2. Mystically, and so it represents Christ, by whom heaven and earth are united, who is called the way to heaven, which this ladder was, who, as the Head of angels, is perpetually sending them forth either to God or from God to minister to the heirs of salvation, Hebrews 1:14; and this explication or accommodation of this vision, is warranted by our Saviour himself, John 1:51.

And he dreamed,.... As he slept; not a common dream, but under divine direction and influence:

and, behold, a ladder set upon the earth, and the top of it reached to heaven: denoting either the providence of God, and the various steps of it, bringing about his own glory and the good of his people; and which is steady, firm, and sure, and reaches to all things here on earth; and in an especial manner is concerned about the people of God, their protection and safety; and is directed and governed according to the will, counsels, and purposes of God in heaven; a view of which must be very encouraging to Jacob in his present circumstances: or else the incarnation and mediation of Christ, who in his human nature was to be in the fulness of time on earth, there to live a while, obey, suffer, and die, and so was the ladder set on earth; and his divine nature was the top of it, which reached heaven; here he was in that nature before his incarnation, and from hence he came; and indeed here he was in that when on earth; and as man, he ascended on high when he had done his work, and is now higher than the heavens; he may be fitly represented hereby as the Mediator, who has reconciled things in heaven and things on earth, and has as it were joined and united heaven and earth together: and the various rungs in this ladder, so considered, are Christ's interposition as a surety front eternity; his incarnation in time; his being under the law, and his obedience to it; his sufferings, the shedding of his blood, and the death of the cross; his resurrection from the dead, ascension to heaven, session at the right hand of God, and intercession there. Moreover this may point out to us Christ as the way to his Father, of access unto him, and acceptance with him, by which he communicates the blessings of his grace to men, and by which they ascend to God with their prayers and praises to him: as also as being the way to heaven and eternal happiness; the various steps to which are election in him, redemption by him, regeneration by his Spirit and grace, the several graces of his Spirit, faith, hope, and love, justification by his righteousness, pardon by his blood, adoption through him, and the resurrection of the dead:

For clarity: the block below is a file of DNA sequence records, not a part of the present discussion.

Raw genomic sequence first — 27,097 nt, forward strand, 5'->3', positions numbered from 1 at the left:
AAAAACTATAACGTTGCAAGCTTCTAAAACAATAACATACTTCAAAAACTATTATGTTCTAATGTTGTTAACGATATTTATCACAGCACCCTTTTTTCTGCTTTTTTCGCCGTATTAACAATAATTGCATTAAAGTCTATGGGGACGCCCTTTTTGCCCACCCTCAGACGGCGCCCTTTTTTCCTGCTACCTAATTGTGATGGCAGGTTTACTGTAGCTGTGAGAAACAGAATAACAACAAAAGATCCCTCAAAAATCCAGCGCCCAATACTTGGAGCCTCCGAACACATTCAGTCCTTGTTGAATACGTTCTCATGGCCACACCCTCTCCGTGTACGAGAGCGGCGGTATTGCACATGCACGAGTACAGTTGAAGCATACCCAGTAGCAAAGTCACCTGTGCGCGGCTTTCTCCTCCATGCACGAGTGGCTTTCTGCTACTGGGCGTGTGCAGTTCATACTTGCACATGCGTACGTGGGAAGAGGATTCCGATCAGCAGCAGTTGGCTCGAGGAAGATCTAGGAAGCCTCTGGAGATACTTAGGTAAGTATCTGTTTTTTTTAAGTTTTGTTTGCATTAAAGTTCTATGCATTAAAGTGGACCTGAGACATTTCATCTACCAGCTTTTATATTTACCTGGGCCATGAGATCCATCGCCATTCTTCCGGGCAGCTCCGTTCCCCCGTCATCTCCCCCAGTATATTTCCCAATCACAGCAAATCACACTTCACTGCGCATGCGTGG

and, behold, the angels of God ascending and descending on it: which may be expressive of the employment of angels in the affairs of Providence, who receive their commission from heaven, and execute it on earth, in which they are diligent, faithful, and constant; and of the ministry of them, both to Christ personal, and to his church and people, even to every particular believer; see John 1:51.

And he dreamed, and behold a {d} ladder set up on the earth, and the top of it reached to heaven: and behold the angels of God ascending and descending on it.

(d) Christ is the ladder by which God and man are joined together, and by whom the angels minister to us: all graces are given to us by him, and we ascend to heaven by him.

12. And he dreamed] The vision, about to be described, is conveyed through the medium of a dream; cf. Genesis 20:3.

a ladder] It has been suggested, e.g. by Stanley (Sinai and Palestine, p. 219) that the ledges of rock, one above the other, on the Bethel hill produced an impression on the faculties of Jacob, which took the shape, in his dream, of a flight of steps. By “a ladder,” LXX κλίμαξ, Lat. scala, we must not understand a house ladder, with uprights and rung of wood; but, rather, a stairway, or ascent by successive terraces. Possibly, the “ladder” here mentioned resembled the ascent to Babylonian and Assyrian temples, in which the shrine or sanctuary, on the summit, was reached by steps leading through seven terraces, corresponding to the seven planets: see note on Genesis 11:4.